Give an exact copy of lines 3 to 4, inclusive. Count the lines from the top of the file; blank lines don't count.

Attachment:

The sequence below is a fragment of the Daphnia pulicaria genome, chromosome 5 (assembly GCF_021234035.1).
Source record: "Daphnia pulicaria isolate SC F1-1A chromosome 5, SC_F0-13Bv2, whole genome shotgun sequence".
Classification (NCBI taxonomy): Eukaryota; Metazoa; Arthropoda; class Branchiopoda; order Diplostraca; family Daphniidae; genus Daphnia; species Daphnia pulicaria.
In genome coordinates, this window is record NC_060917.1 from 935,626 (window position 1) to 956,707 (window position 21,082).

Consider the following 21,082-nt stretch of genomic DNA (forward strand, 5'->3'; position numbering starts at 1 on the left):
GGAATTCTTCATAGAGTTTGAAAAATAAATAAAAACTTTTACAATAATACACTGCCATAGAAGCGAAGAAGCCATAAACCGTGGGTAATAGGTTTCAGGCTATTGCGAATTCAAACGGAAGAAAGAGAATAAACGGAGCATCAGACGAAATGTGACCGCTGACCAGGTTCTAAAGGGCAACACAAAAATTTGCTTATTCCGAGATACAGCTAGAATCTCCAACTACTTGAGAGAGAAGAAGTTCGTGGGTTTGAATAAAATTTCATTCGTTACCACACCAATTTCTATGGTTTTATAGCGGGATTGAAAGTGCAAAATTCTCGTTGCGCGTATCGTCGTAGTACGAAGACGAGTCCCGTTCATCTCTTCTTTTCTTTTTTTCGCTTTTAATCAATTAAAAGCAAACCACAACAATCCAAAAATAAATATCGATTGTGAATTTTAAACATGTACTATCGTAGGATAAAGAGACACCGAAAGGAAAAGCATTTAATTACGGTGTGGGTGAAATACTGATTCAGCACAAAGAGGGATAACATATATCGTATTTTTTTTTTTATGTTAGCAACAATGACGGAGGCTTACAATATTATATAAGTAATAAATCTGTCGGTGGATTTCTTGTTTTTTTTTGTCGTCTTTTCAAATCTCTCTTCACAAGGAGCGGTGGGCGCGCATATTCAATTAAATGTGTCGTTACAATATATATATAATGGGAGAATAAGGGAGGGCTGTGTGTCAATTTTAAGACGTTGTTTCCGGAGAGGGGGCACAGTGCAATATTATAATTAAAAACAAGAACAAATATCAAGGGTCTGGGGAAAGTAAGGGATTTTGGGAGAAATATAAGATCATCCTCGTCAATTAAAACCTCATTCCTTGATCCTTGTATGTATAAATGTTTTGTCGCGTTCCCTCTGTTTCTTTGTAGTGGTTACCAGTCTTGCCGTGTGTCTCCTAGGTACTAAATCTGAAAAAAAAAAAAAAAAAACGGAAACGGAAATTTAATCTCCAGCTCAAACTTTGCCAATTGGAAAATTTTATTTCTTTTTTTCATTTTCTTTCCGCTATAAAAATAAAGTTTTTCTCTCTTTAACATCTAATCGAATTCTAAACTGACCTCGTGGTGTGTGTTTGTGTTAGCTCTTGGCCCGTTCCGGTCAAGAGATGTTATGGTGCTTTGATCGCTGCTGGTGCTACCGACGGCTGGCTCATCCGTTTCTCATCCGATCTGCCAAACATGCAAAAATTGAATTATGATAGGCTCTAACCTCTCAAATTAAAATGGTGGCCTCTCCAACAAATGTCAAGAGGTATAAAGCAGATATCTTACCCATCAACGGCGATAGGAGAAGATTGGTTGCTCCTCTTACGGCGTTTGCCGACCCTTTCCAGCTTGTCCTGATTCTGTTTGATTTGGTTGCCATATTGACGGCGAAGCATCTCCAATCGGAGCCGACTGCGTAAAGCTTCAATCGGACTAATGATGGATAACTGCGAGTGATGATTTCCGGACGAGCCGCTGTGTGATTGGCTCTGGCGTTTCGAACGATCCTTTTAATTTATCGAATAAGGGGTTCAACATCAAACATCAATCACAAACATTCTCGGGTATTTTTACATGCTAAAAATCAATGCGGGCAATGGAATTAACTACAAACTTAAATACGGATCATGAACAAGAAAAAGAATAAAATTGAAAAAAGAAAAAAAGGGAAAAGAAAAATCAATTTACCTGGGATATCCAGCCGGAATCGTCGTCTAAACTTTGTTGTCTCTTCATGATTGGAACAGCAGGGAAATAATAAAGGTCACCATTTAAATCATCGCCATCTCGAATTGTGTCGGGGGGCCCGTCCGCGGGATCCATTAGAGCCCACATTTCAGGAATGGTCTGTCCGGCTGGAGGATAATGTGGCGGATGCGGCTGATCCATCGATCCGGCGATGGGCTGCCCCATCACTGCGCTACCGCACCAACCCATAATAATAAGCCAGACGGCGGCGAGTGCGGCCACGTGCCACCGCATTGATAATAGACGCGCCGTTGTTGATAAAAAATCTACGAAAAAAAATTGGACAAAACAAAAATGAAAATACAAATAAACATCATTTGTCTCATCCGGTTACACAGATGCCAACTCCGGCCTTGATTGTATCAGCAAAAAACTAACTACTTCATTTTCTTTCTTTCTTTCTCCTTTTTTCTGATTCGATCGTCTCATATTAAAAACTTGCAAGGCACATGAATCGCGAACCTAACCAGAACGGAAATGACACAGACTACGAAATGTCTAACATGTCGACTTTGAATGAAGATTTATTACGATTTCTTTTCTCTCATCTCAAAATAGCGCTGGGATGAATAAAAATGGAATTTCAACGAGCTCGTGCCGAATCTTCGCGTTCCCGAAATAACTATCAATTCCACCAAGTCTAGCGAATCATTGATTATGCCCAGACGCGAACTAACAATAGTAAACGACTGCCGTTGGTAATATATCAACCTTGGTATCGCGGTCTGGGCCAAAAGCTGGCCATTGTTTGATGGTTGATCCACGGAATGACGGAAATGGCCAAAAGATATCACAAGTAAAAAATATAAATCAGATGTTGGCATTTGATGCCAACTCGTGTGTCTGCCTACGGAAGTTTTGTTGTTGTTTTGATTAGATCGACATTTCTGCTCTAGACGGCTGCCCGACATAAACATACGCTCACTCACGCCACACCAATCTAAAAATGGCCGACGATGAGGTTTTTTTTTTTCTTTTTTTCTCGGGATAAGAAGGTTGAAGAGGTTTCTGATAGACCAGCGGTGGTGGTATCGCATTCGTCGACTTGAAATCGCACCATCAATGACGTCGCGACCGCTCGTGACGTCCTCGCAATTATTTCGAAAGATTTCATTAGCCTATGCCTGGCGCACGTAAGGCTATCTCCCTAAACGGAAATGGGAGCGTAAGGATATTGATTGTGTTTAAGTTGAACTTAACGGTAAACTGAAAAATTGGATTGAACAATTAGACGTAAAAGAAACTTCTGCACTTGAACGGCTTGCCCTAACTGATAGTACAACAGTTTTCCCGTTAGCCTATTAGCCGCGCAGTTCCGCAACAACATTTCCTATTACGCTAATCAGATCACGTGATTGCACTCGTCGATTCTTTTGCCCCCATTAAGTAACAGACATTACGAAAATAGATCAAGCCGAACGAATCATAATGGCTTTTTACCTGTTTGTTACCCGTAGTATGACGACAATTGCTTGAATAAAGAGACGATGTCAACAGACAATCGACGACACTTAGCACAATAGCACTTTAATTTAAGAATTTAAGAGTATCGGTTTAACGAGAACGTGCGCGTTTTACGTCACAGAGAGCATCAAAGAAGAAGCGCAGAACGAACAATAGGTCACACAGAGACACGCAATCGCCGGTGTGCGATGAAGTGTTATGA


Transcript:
Classification (NCBI taxonomy): Eukaryota; Metazoa; Arthropoda; class Branchiopoda; order Diplostraca; family Daphniidae; genus Daphnia; species Daphnia pulicaria.
In genome coordinates, this window is record NC_060917.1 from 935,626 (window position 1) to 956,707 (window position 21,082).